Are you prepared for romance? Being in a relationship means having the time and energy to give of ourselves to someone else, but we can't do that if we're still battling internal demons...
Are you prepared for romance? This may sound like an odd question, but it's one we don't ask ourselves enough as we rush out to pursue relationships.
All too often we seek out sex, dating and romantic partners without understanding why our past relationships have failed or why we behave the way we do in the pursuit of love. While some of our misfortune is simply the result of coincidence, so many of us are burdened by old hurts, emotional issues and true psychological terrors that keep us from getting the love we want.
Being in a relationship means having the time and energy to give of ourselves to someone else, but we can't do that if we're still battling internal demons.
Depression and other mental health issues are real, and greatly impact the health of our relationships with others. How we feel about ourselves, our parents, our past relationships often color how our future relationships will turn out. If you find that you go from relationship to relationship, most of them lasting less than a few months and you've made it to your mid-30s without ever having any serious relationships, it might be more than just bad luck. If you've been single for years, or have a hard time meeting people and struggle with connecting with other individuals, it may be something more than just being in the wrong environment.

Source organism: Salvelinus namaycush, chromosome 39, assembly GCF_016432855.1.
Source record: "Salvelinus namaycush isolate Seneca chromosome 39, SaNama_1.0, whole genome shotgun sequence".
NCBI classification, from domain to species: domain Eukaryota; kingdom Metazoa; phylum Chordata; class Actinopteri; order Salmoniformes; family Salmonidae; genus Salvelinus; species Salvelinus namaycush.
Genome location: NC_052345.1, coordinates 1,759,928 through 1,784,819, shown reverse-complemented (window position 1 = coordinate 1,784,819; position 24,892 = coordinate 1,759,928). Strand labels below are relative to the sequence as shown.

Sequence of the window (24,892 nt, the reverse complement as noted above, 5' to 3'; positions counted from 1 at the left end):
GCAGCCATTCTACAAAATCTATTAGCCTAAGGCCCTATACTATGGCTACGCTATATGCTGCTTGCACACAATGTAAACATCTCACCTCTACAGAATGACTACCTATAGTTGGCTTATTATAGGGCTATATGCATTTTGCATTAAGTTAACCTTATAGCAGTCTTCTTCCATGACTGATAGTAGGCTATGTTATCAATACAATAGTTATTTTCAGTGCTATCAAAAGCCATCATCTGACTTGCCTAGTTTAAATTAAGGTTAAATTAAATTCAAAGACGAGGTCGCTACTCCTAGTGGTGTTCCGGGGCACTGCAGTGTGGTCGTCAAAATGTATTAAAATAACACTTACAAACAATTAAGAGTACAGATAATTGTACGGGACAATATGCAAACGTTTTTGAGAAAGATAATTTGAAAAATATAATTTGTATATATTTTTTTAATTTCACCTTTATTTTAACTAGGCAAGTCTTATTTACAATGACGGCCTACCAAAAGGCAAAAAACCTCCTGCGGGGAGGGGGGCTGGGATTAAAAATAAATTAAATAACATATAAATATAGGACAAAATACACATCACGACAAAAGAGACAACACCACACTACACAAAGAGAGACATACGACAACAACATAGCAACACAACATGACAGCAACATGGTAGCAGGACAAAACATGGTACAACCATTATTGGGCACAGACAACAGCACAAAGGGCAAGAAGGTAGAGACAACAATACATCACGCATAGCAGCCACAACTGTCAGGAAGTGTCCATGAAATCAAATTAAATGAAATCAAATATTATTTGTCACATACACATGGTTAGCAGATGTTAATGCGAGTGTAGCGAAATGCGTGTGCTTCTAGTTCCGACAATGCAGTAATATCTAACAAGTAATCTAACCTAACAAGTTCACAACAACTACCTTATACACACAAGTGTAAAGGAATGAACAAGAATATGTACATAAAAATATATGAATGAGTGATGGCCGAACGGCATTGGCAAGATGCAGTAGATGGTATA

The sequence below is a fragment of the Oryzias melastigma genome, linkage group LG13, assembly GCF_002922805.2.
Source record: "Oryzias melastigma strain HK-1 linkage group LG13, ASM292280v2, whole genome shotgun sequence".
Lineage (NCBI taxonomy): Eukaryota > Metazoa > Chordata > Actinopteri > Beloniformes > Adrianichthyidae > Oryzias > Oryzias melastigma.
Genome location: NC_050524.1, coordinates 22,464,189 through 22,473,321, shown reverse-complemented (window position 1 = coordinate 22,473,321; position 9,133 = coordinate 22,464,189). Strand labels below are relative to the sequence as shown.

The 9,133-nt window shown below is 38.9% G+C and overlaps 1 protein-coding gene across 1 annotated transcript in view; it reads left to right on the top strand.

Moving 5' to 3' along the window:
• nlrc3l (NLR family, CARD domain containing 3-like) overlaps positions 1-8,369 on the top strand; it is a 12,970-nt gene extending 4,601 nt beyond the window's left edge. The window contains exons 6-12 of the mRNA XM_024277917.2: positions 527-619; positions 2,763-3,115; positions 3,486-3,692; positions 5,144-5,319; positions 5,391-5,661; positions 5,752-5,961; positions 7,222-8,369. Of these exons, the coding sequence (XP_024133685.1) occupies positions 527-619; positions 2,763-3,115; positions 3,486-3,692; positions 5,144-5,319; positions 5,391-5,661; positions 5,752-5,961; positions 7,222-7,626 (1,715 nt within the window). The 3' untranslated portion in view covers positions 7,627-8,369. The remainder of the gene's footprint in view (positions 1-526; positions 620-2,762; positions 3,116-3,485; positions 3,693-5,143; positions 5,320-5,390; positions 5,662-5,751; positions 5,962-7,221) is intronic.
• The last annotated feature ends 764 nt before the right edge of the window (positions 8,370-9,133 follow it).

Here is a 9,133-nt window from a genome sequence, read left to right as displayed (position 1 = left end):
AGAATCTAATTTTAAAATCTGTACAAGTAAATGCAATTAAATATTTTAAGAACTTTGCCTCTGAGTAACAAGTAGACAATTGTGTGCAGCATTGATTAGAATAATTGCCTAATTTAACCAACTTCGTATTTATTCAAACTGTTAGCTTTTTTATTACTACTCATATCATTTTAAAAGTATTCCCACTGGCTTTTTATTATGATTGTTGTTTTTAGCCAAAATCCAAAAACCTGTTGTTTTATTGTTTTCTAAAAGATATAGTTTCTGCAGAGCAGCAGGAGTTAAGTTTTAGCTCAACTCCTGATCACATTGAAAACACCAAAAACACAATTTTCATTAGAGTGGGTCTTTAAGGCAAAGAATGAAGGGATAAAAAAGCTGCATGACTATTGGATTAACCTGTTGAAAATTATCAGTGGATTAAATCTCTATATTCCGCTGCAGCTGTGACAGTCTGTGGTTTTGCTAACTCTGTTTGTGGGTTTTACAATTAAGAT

The common denominator in our relationship struggles is ourselves, and when we are repeatedly engaging in the same situation over and over where only the names have changed, we have to ask the big question:
Is it me?
If you're wondering if you need to take time off from the dating scene to do some soul searching, ask yourself these questions:
1. Do I equate being alone with being lonely?
2. Do I think someone else loving me will validate me?
3. Do all my relationships or dating experiences end in the same pattern?
4. Do I hold relationships to a certain ideal and am I often frustrated or disappointed by the actual results?
5. Do I think I can make someone love me?
6. Do I often believe I'm the one giving the most in relationships, but feel like partners are withholding or even using me or taking advantage of my kindness?
If you answered "yes" to three or more of these questions, you may be struggling with something deeper than being unlucky in love, and it might be good to talk to someone about whether you're standing in the way of your own relationship bliss.
Paul Carrick Brunson is a Matchmaker and Lifestyle Coach. He can be reached at www.onedegreefrom.me / fb.com/OneDegreeFromMe / Twitter @OneDegreeFromMe